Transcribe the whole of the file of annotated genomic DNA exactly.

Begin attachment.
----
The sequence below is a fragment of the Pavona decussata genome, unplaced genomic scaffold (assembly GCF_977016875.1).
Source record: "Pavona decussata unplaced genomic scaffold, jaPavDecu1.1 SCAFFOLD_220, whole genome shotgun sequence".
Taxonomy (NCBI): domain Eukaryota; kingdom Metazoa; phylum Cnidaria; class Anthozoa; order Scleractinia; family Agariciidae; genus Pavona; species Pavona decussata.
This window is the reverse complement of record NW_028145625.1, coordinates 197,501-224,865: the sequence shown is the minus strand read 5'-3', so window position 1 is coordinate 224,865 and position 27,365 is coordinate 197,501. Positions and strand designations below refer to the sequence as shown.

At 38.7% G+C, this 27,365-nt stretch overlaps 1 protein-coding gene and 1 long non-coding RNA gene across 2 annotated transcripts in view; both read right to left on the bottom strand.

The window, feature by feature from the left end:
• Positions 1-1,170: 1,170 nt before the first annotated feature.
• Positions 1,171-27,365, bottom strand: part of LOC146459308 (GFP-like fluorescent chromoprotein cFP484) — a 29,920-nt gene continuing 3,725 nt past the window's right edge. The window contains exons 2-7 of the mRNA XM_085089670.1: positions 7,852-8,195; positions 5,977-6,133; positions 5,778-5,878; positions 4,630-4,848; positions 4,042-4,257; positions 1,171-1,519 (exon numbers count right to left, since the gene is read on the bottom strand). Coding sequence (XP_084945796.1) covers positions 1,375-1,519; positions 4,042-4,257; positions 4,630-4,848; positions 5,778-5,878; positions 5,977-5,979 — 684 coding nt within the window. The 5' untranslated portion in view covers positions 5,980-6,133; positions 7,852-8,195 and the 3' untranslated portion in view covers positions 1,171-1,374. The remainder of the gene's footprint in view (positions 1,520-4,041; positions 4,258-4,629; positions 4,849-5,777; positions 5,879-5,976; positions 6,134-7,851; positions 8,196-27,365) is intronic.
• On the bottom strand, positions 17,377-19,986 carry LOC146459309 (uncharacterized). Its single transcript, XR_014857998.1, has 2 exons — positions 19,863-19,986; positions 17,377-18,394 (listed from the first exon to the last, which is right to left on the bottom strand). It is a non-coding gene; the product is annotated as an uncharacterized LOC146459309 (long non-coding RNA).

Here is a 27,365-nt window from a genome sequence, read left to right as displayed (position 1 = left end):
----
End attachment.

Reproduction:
The sequence below is a fragment of the Pavona decussata genome, unplaced genomic scaffold (assembly GCF_977016875.1).
Source record: "Pavona decussata unplaced genomic scaffold, jaPavDecu1.1 SCAFFOLD_220, whole genome shotgun sequence".
Taxonomy (NCBI): domain Eukaryota; kingdom Metazoa; phylum Cnidaria; class Anthozoa; order Scleractinia; family Agariciidae; genus Pavona; species Pavona decussata.
This window is the reverse complement of record NW_028145625.1, coordinates 197,501-224,865: the sequence shown is the minus strand read 5'-3', so window position 1 is coordinate 224,865 and position 27,365 is coordinate 197,501. Positions and strand designations below refer to the sequence as shown.

At 38.7% G+C, this 27,365-nt stretch overlaps 1 protein-coding gene and 1 long non-coding RNA gene across 2 annotated transcripts in view; both read right to left on the bottom strand.

The window, feature by feature from the left end:
• Positions 1-1,170: 1,170 nt before the first annotated feature.
• Positions 1,171-27,365, bottom strand: part of LOC146459308 (GFP-like fluorescent chromoprotein cFP484) — a 29,920-nt gene continuing 3,725 nt past the window's right edge. The window contains exons 2-7 of the mRNA XM_085089670.1: positions 7,852-8,195; positions 5,977-6,133; positions 5,778-5,878; positions 4,630-4,848; positions 4,042-4,257; positions 1,171-1,519 (exon numbers count right to left, since the gene is read on the bottom strand). Coding sequence (XP_084945796.1) covers positions 1,375-1,519; positions 4,042-4,257; positions 4,630-4,848; positions 5,778-5,878; positions 5,977-5,979 — 684 coding nt within the window. The 5' untranslated portion in view covers positions 5,980-6,133; positions 7,852-8,195 and the 3' untranslated portion in view covers positions 1,171-1,374. The remainder of the gene's footprint in view (positions 1,520-4,041; positions 4,258-4,629; positions 4,849-5,777; positions 5,879-5,976; positions 6,134-7,851; positions 8,196-27,365) is intronic.
• On the bottom strand, positions 17,377-19,986 carry LOC146459309 (uncharacterized). Its single transcript, XR_014857998.1, has 2 exons — positions 19,863-19,986; positions 17,377-18,394 (listed from the first exon to the last, which is right to left on the bottom strand). It is a non-coding gene; the product is annotated as an uncharacterized LOC146459309 (long non-coding RNA).

Here is a 27,365-nt window from a genome sequence, read left to right as displayed (position 1 = left end):